Robust growth without monetary loosening


Growth is stable. Industrial output was up 9.8% y/y in April, and up 14.1% y/y from April 2019, with annualized growth of 6.8% y/y, the same as in Q1, and higher than the pre-pandemic levels in 2018 and 2019. Investment is still weak, and rose 8% y/y from April 2019, with an annualized growth rate of 3.9% y/y, up 1.3 pps from Q1. We expect economic growth to be strong, though fiscal and monetary policy are not loosening. Our forecast is based on strong trade growth from global economic recovery, commodity price appreciation and demand recovery.

Consumption recovered slowly. In April, price-adjusted consumption grew 5.4% y/y from April 2019, with an annualized growth rate of 2.7% y/y. Trade in April continues to be strong. Exports rose 22.2% y/y, up 11 pps from Q4 2020. Imports rose 32.2% y/y, up more than 20 pps from Q4.

Producer prices continue to grow faster. In April, the ex-factory price index of industrial output rose 6.8% y/y, and PPI increased 9% y/y, approaching the peak point in Q1 2017. CPI rose 0.9% y/y, up 0.5 pps from March. Most financial and monetary indicators grew more slowly. At the end of April, M2 rose 8.1% y/y, down 2 pps from the end of 2020. M1 rose 6.2% y/y, down 2.4 pps.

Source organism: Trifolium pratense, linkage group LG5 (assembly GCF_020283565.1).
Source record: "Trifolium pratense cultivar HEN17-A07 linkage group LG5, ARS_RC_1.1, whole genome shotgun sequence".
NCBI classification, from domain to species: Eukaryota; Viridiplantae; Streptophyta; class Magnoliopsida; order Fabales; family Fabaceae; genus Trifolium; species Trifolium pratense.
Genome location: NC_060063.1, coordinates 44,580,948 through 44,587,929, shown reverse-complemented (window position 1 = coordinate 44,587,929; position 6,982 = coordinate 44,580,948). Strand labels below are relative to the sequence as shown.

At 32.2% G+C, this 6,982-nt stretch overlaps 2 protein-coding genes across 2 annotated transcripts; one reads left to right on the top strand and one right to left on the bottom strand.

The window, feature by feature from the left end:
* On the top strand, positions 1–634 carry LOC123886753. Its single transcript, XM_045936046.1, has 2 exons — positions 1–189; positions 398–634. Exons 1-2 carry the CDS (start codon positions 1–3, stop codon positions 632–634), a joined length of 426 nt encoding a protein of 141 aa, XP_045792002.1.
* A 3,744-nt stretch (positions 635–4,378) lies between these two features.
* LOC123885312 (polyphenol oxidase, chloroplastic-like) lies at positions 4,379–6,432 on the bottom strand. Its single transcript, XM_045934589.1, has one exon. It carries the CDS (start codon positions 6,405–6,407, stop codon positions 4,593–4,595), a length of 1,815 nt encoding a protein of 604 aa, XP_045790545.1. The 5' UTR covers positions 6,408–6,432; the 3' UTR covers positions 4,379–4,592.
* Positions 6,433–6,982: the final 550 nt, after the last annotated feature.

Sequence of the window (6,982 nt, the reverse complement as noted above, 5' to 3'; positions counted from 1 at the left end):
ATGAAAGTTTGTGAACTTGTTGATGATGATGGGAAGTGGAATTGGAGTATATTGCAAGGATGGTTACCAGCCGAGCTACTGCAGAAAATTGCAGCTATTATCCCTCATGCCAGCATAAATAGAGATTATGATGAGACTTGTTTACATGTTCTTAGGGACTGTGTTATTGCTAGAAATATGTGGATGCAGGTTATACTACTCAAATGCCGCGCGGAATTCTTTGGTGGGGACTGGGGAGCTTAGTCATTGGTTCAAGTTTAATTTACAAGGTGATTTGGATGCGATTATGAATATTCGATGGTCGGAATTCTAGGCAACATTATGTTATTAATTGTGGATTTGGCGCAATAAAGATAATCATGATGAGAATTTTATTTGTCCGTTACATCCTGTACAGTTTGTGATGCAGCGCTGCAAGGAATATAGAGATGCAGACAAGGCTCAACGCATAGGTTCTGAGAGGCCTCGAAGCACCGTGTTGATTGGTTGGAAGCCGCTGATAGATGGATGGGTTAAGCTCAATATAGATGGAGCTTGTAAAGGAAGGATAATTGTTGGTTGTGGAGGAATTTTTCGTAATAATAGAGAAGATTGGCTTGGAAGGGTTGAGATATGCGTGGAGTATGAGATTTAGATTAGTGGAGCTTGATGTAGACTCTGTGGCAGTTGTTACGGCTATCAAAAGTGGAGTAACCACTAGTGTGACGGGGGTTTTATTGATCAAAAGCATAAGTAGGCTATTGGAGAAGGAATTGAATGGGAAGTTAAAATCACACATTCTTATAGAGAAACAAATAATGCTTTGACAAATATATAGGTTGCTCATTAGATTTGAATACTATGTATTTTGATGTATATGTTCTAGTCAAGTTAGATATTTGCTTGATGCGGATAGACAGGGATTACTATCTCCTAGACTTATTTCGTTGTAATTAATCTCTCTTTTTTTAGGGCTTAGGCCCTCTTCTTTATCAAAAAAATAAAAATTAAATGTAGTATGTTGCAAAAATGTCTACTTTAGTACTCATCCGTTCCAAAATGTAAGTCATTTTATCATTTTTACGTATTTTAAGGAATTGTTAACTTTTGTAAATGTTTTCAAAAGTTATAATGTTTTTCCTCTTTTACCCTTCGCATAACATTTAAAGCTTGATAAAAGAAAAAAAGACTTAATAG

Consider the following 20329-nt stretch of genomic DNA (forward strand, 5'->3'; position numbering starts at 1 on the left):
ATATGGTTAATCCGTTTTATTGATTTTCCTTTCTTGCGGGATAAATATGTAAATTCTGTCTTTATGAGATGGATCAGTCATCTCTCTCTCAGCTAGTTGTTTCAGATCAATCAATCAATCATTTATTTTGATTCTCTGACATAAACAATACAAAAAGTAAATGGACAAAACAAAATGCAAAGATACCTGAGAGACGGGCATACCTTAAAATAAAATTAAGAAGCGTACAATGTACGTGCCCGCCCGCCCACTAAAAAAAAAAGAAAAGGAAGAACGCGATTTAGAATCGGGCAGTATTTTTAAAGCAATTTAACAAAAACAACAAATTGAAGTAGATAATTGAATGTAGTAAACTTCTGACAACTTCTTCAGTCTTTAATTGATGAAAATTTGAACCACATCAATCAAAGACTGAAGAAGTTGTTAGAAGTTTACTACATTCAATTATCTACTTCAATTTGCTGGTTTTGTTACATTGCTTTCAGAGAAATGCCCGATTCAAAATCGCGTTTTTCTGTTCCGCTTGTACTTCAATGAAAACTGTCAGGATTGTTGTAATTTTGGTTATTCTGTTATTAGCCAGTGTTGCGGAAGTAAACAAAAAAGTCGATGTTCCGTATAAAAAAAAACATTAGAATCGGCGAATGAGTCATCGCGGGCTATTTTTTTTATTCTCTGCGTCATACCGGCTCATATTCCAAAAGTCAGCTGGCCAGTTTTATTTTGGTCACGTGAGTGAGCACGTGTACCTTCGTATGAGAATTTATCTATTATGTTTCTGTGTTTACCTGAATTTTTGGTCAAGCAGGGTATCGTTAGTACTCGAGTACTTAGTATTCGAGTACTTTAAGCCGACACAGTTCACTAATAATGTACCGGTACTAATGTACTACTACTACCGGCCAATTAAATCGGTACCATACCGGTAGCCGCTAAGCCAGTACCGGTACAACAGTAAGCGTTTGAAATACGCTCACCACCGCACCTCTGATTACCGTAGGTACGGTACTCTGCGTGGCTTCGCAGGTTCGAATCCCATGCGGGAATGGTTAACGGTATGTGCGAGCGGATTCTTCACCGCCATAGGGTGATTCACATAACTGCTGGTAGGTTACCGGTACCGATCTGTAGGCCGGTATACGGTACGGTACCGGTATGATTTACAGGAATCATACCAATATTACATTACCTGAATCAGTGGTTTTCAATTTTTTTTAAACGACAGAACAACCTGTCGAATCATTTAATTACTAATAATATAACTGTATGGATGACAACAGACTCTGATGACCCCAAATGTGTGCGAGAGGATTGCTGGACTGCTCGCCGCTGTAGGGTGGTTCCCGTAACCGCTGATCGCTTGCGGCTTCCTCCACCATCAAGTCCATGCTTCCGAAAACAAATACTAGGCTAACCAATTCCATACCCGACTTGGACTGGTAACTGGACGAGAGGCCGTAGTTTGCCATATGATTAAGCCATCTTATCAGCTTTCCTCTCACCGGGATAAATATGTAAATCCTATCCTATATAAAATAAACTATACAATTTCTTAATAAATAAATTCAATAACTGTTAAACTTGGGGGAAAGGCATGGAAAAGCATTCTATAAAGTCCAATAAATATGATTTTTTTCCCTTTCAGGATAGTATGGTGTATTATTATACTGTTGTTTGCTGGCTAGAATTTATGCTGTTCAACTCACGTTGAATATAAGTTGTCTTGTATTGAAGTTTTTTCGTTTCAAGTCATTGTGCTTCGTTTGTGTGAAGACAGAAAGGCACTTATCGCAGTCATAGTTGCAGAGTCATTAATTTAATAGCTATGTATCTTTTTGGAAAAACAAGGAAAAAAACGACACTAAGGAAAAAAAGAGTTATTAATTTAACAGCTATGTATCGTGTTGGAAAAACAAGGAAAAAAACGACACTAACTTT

China’s once-in-a-decade population census, with preliminary results announced on May 12th, showed the slowest population growth rate since the 1950s, notwithstanding the relaxation of the one-child policy to a two-child policy in 2016. The census also showed that more Chinese people were moving away from the poorer northeastern part of the country, and to the wealthier eastern and southern regions. For example, Shenzhen and Guangzhou, already among the largest cities previously, gained the most, of 7.13 million and 5.98 million people. The migration to richer and more productive cities, made possible by the relaxation of Hukou, provides a key growth source, simply because labor can be utilized more efficiently.